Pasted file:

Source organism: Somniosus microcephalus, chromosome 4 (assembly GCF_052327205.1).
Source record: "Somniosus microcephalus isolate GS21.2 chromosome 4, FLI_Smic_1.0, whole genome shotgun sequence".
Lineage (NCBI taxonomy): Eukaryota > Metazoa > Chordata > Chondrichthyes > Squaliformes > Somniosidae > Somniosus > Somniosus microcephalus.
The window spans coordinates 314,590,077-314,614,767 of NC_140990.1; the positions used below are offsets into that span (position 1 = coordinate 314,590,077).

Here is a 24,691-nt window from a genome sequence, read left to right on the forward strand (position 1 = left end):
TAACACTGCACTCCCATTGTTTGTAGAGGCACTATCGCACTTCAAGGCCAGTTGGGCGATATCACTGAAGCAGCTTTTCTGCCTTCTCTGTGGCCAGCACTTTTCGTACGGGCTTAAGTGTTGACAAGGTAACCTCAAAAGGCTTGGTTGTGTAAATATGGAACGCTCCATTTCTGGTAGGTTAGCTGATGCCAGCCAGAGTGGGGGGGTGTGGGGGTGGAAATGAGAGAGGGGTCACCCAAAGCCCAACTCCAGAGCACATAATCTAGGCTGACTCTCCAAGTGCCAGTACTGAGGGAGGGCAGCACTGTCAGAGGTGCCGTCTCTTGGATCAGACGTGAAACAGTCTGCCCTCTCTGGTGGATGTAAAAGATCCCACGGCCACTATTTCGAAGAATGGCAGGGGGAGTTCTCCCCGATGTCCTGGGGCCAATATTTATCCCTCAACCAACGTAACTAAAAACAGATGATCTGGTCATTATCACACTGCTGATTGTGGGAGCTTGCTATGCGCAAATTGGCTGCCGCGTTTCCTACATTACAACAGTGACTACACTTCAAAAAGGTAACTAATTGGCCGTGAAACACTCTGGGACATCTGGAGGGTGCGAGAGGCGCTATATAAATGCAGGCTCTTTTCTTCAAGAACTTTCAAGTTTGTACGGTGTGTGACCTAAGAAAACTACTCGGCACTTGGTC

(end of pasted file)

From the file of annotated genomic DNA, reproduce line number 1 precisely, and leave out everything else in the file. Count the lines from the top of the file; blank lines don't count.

Source organism: Somniosus microcephalus, chromosome 4 (assembly GCF_052327205.1).